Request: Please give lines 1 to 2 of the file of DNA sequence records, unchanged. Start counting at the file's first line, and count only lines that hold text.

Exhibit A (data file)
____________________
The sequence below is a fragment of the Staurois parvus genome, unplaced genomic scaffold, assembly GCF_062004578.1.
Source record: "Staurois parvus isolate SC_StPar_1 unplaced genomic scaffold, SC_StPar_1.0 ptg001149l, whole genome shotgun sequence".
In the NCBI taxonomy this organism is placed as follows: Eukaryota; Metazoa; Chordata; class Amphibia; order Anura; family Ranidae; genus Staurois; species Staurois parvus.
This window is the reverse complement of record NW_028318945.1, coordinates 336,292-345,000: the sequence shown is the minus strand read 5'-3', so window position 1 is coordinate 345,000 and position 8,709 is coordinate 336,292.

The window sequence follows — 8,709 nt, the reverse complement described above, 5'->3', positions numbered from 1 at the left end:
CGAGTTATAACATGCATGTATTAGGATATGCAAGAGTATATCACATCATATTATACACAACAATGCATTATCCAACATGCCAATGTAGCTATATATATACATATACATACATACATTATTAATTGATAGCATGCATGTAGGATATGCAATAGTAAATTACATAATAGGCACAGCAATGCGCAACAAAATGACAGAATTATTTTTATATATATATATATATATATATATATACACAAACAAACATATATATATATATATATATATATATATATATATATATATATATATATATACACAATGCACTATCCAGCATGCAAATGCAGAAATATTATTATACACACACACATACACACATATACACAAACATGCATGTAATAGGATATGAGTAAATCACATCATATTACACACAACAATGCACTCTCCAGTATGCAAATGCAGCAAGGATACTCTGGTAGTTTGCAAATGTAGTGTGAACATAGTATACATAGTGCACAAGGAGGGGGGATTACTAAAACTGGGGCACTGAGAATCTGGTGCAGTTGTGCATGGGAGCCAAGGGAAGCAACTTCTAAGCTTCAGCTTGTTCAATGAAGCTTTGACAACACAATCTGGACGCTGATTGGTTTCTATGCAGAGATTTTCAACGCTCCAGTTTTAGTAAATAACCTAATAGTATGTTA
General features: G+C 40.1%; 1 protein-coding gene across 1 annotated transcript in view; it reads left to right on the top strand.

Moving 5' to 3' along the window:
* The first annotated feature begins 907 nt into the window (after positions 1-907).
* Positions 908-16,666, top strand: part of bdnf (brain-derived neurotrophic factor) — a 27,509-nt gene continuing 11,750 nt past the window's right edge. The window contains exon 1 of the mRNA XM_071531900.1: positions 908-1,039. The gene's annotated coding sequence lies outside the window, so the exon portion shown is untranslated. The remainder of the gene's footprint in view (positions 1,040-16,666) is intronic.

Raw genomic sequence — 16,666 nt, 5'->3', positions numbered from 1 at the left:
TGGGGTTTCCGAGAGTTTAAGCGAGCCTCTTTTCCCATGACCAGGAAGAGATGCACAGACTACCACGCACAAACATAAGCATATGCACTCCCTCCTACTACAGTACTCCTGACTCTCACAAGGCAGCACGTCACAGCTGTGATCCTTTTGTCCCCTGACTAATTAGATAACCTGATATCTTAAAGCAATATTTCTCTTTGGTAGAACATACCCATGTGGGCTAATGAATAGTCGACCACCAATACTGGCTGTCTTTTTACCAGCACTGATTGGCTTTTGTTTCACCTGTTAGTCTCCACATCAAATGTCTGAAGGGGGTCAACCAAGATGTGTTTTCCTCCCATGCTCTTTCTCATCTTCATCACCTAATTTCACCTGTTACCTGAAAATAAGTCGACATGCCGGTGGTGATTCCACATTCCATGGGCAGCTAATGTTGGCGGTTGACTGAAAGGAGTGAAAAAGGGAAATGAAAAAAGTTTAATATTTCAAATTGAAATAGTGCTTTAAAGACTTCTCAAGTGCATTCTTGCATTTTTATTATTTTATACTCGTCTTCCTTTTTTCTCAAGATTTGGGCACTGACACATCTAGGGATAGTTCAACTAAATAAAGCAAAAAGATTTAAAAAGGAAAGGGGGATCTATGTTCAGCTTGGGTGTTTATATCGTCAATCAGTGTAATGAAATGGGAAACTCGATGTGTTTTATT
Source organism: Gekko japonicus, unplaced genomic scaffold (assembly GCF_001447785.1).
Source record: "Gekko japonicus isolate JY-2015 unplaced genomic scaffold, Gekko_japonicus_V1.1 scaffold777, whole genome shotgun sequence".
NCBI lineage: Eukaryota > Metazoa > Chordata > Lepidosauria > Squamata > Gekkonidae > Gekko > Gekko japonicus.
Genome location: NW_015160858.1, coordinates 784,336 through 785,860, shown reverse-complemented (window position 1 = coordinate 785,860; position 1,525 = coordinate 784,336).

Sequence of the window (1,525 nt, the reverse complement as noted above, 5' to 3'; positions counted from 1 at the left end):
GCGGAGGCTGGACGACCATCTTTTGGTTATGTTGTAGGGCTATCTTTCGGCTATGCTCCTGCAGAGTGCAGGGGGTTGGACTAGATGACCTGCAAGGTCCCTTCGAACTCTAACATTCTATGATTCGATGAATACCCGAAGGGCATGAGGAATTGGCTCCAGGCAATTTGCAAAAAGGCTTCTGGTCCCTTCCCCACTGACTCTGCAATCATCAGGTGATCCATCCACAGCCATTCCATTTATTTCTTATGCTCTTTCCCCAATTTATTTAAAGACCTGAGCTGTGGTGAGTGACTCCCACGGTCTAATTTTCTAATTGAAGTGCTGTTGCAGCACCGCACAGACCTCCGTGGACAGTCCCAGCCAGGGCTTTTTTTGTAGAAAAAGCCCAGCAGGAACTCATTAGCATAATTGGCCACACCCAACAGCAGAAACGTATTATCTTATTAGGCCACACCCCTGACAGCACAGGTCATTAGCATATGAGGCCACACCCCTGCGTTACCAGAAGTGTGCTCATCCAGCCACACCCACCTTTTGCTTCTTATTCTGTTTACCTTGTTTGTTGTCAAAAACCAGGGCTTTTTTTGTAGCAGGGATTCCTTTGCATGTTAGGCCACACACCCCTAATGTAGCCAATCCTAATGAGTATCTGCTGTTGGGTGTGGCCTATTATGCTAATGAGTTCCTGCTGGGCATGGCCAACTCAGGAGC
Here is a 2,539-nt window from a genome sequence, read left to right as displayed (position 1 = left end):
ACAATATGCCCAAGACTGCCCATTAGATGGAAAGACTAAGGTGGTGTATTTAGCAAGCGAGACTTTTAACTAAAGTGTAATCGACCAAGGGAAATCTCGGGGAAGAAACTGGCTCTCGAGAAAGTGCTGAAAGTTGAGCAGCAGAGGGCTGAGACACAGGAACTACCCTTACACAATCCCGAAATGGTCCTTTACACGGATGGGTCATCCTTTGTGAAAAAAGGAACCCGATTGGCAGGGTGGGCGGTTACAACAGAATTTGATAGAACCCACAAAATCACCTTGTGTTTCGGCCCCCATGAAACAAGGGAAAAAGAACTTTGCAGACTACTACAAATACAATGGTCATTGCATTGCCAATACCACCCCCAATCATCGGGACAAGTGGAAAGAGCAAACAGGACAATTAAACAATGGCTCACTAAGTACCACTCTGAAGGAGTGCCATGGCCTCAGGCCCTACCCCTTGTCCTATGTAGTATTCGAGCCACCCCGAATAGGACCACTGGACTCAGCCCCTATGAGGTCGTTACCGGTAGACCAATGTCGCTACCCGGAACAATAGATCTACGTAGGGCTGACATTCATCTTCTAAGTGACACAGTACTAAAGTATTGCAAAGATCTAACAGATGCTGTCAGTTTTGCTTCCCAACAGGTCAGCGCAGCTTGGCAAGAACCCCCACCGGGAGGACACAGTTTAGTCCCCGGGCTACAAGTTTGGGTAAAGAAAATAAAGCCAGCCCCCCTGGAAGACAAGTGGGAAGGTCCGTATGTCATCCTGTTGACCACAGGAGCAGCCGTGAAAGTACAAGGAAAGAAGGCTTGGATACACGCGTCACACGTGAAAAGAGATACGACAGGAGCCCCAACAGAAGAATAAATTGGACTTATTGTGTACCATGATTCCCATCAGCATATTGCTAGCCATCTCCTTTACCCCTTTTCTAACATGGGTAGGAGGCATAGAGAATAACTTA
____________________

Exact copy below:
The sequence below is a fragment of the Staurois parvus genome, unplaced genomic scaffold, assembly GCF_062004578.1.
Source record: "Staurois parvus isolate SC_StPar_1 unplaced genomic scaffold, SC_StPar_1.0 ptg001149l, whole genome shotgun sequence".